"If you look at what we've achieved over the last five years, in terms of product releases, product functionality, and product quality, I think the last few years of MySQL have been by far the most productive in its entire life," Oracle chief corporate architect Edward Screven said at last year's OpenWorld.
Putting the OS out to pasture
Unfortunately, the same can hardly be said for Solaris. Once the shining star of Sun's software portfolio, Solaris' luster began fading as Linux grew in prominence in the early 2000s and it has only continued to dim under Oracle's control.
It only took a few months after the Sun gobble closed for Oracle to pull the plug on OpenSolaris, the community-driven open source version of the OS. Unsurprisingly, the entire OpenSolaris Governing Board resigned, effectively handing back complete control over Solaris to Oracle.
Since then, Solaris development has lumbered on at a steady but molasses-like pace. Solaris 11 reached general availability in November 2011. Since then, there have been two more releases. The most recent, Solaris 11.2, shipped in July 2014.
As with MariaDB, there have been forks. The Illumos Foundation now oversees both its eponymous Solaris offshoot and OpenIndiana, the latter being essentially a continuation of the OpenSolaris effort. But these projects, although sponsored by a number of prominent storage and cloud computing companies, have gathered only a limited audience.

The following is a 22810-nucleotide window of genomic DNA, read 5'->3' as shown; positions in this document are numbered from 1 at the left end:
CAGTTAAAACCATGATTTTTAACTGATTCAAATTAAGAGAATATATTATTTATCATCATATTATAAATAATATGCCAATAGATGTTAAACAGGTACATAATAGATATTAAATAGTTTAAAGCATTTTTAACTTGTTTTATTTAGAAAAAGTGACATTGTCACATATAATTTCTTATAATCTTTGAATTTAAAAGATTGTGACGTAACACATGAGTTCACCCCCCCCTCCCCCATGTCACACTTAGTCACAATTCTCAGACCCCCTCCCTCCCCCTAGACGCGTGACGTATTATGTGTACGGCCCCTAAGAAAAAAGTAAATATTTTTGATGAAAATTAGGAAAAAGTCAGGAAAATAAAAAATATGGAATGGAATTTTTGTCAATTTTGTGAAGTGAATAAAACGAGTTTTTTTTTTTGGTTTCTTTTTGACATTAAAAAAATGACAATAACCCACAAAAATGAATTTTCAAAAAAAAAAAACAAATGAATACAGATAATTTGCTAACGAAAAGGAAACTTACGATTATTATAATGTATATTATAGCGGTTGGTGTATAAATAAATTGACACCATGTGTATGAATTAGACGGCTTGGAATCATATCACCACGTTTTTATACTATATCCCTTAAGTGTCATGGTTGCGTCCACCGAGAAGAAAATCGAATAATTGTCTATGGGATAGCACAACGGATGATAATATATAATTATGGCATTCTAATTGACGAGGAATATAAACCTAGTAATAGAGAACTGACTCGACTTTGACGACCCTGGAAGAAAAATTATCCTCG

Perhaps most telling is that Oracle has shipped many of its high-end "engineered systems" running Linux, rather than Solaris. It has even gone as far as to port DTrace – arguably one of Solaris' more coveted features – to the Unbreakable Linux kernel.
None of this is to say Oracle plans to mothball Solaris completely. But there's little incentive for Big Red to market Solaris as a major differentiator for enterprise workloads when the other major commercial Unix vendors have already lost the fight to Linux years ago.
Rather, expect Linux to look more like Solaris as the years roll on and for the Solaris brand itself to be mentioned ever less frequently.
Five years before Larry's mast
So were the naysayers right? Has Oracle's purchase of Sun resulted in the dismantling of a once-great software portfolio? The answer, it seems, is a mixed bag.
If you were a fan of some of Sun's more obscure software offerings, or those that duplicated Oracle's own products, your answer will likely be a resounding "yes, it's all over." Take, for example, Oracle Virtual Desktop Infrastructure, along with its corresponding Virtual Desktop Client and Sun Ray terminals, which reached the end of their support life earlier this year.
If you were hoping Oracle would carry on down Sun's path of open sourcing its entire software portfolio in hopes that subscription support revenues would be enough to fund continuous development, the writing on that score is clearly on the wall, too – although you were probably a little naïve to begin with.
If, on the other hand, you just want to see important IT building blocks like Java, MySQL, and (to a lesser extent) Solaris continue to exist, then you seemingly have little reason to worry. Oracle has invested heavily in each of these technologies and shows every sign of continuing to do so.
After all, Java, in particular, is as important to Oracle as it is to any other Java development shop. All of Oracle's Fusion applications are built using it. The one worry is whether the former Sun software technologies progress so slowly under Oracle's oversight that they start to seem as dinosaurs compared to newer alternatives – the true Cobols of the modern age. But there's still hope that this won't happen.
The trade-off, of course, is that you'll never again be a Sun customer. Those days are long gone. And negotiating Oracle licensing terms can be a bitter pill for anyone to swallow, particularly if they're new to the game. The real question is, are you up to it? ®